EnslavethechildrenforBen's picture


XitSam's picture

A group of despised people regularly meeting at a known time and place. Sounds like a opportunity for someone that has nothing left to lose.

Dave Thomas's picture

Right after all when you engineer something, it actually has to work. Not just fool people.


Sean7k's picture

What an insult to your intelligence. Who's running the world? Mechanical engineers?

Economists. Bankers. Scientists that study the engineering of mankind. 

Hang 'em? Sure, but to deny their brilliance is sheer ignorance. 

The world is one of labor and lords. Wealth and debt. Predators and prey. Calling them names will not change their position nor their machinations one little bit. Average humans lack the education, will and resources to change the paradigm. Only nature is capable of bringing the sky down upon their heads. 

We have only the opportunity to temper their fascism with good decisions and real investment. To make our lives reasonable in the midst of slavery. 

LawsofPhysics's picture

No shit, and when fraud becomes the status quo, possession becomes the law.  Sorry did you have a point?  Any real suggestions you have on capital/asset preservation would actually be useful.

JimBowie1958's picture

I dont think his intent was to make suggestions so much as to share observations from which the suggestions naturally come to a thinking person all of their own obviousness.

Hang the bastards high and let the crows remove them.

DaveyJones's picture

most empires' banking and finance arena ballons before the empire collapses

crusty curmudgeon's picture

Economics may not be a hard science, but it is a science--and a very important one at that.  Indeed, it underlies every political issue there is.  And at its most fundamental basis, it is what allows us to separate free men from slaves.  Either men own the fruits of their labors or they do not.

It is what passes for economics that is the con game. 


centerline's picture

Social science.  And one that is constantly evolving as well.

What is taught and practiced is closer to dogma though... and stale.

crusty curmudgeon's picture

Those who shrug off economics as unimportant do so at their peril.

The ideas of economists and political philosophers, both when they are right and when they are wrong, are more powerful than is commonly understood. Indeed, the world is ruled by little else. Practical men, who believe themselves to be quite exempt from any intellectual influences, are usually slaves of some defunct economist. John M. Keynes (The General Theory of Employment, Interest, and Money)

centerline's picture

Agreed.  Just in case my point was not clear, mislabeling or misrepresenting something is quite dangerous.  Selling economics as a pure science akin to physics or chemistry is suicide.  Likewise, treating economics like it is some sort of orthodox religion is equally suicidal.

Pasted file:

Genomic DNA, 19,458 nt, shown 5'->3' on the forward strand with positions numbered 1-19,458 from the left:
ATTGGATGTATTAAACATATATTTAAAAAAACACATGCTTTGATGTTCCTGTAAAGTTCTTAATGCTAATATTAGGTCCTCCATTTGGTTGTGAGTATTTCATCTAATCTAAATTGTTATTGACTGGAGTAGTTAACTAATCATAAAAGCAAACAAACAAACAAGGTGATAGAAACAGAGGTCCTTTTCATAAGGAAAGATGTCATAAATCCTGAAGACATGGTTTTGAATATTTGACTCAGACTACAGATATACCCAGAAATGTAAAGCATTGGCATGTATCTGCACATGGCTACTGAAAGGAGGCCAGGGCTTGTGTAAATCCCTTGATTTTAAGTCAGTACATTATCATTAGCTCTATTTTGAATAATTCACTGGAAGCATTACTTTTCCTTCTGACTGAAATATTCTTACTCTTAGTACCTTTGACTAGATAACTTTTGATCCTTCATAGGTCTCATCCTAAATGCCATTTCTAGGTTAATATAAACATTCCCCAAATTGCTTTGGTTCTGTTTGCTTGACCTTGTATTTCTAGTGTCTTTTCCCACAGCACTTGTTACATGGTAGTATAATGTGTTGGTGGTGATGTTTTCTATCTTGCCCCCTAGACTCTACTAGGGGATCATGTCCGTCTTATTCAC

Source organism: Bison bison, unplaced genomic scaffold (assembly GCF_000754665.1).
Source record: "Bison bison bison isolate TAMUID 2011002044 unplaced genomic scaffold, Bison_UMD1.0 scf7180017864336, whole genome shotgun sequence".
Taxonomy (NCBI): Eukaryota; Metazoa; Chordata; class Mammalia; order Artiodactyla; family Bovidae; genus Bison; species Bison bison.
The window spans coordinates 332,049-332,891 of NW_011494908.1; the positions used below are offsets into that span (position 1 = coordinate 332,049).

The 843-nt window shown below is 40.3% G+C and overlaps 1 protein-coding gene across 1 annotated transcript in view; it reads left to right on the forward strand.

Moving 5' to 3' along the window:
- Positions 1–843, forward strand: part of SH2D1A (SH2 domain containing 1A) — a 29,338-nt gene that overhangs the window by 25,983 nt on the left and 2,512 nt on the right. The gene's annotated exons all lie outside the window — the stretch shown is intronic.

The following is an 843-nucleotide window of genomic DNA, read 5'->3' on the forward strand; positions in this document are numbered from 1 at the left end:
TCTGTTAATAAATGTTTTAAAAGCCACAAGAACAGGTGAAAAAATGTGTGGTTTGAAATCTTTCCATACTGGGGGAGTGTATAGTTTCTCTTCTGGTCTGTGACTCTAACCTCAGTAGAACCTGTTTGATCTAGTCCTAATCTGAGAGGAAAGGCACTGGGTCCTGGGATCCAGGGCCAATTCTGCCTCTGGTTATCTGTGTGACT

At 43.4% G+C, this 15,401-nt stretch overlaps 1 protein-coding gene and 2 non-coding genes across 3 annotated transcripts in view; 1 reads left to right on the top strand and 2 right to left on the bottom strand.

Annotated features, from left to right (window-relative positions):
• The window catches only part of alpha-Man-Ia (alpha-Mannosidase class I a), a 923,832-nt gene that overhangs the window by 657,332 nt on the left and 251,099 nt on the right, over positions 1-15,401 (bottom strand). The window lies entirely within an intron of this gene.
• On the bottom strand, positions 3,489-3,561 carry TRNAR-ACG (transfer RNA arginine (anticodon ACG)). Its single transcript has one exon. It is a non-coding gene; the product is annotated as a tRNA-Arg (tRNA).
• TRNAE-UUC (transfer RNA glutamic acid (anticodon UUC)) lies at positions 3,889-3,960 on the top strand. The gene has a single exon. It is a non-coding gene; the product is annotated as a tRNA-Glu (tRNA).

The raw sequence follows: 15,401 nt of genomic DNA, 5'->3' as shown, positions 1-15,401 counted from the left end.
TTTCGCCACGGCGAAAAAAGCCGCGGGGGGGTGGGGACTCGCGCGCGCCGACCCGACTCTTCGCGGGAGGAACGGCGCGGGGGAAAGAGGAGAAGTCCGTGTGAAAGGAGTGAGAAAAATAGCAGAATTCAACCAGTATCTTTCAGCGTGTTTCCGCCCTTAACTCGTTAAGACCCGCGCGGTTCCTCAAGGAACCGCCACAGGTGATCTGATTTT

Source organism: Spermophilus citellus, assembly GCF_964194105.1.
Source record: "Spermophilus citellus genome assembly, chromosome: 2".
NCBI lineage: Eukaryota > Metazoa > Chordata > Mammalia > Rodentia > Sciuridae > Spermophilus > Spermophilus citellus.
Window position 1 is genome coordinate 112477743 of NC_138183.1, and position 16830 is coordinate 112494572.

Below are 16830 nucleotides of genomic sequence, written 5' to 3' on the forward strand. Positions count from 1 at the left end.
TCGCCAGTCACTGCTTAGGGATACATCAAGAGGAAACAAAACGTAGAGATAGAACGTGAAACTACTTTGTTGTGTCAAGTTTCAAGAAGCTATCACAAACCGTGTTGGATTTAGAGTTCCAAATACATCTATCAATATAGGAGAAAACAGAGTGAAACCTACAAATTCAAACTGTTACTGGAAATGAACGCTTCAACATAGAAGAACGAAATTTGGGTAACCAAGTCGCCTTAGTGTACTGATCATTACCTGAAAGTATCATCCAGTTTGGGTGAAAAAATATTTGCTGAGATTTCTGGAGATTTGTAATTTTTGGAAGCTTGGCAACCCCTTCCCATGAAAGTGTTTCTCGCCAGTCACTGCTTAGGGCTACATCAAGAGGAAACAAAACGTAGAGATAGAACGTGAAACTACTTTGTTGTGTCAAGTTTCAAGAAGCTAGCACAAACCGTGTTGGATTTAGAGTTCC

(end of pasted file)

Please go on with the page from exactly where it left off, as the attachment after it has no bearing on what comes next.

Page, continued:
Furthermore, I purport that most economists are sorely lacking in both the social AND the science backgrounds to be anything less than dangerous in any position of signficant influence - because, for too long the profession has been sold like it is some sort of holy gospel.

A few, like those mentioned here, are bit more scary.  These are some smart cookies who have an inside edge on how things really work.  Alot of good or alot of evil can enimate from that sort of knowledge when put in a position power.  As much as any nuclear scientist.

TheFourthStooge-ing's picture

Economics is to science as medieval barbering is to medical care.

"There's nothing wrong with the [patient|economy] that a little more [bloodletting|debt] won't cure."

Bicycle Repairman's picture

When I meet someone from MIT I am reminded of what George Carlin said"

"...people who are just smart enough to run the machines and do the paperwork. And just dumb enough to passively accept all these increasingly shitty jobs with the lower pay, the longer hours, the reduced benefits,..."

No common sense.  A beautifully programmed mind.

SoNH80's picture

Not all.  One friend went there (mechanical engineering), was put to work at General Lockheed McDonnell-Boeing Dynamics desiging plastic mines or some such thing for the Viet Nam war.  He quit, and has worked as an expert machinist in the woods for 40 years.  Never regretted it.

It's a good place, MIT, but harnessing their work for the good is the challenge.  The best college course I ever had was with an MIT visiting econ professor--but she was a former Western Electric assembly line employee, not a nerd with a pocket protector.  Cue Van Halen's "Hot For Teacher..."-- she could plot a curve with me ANYTIME... (sigh) School Daze...

EscapeKey's picture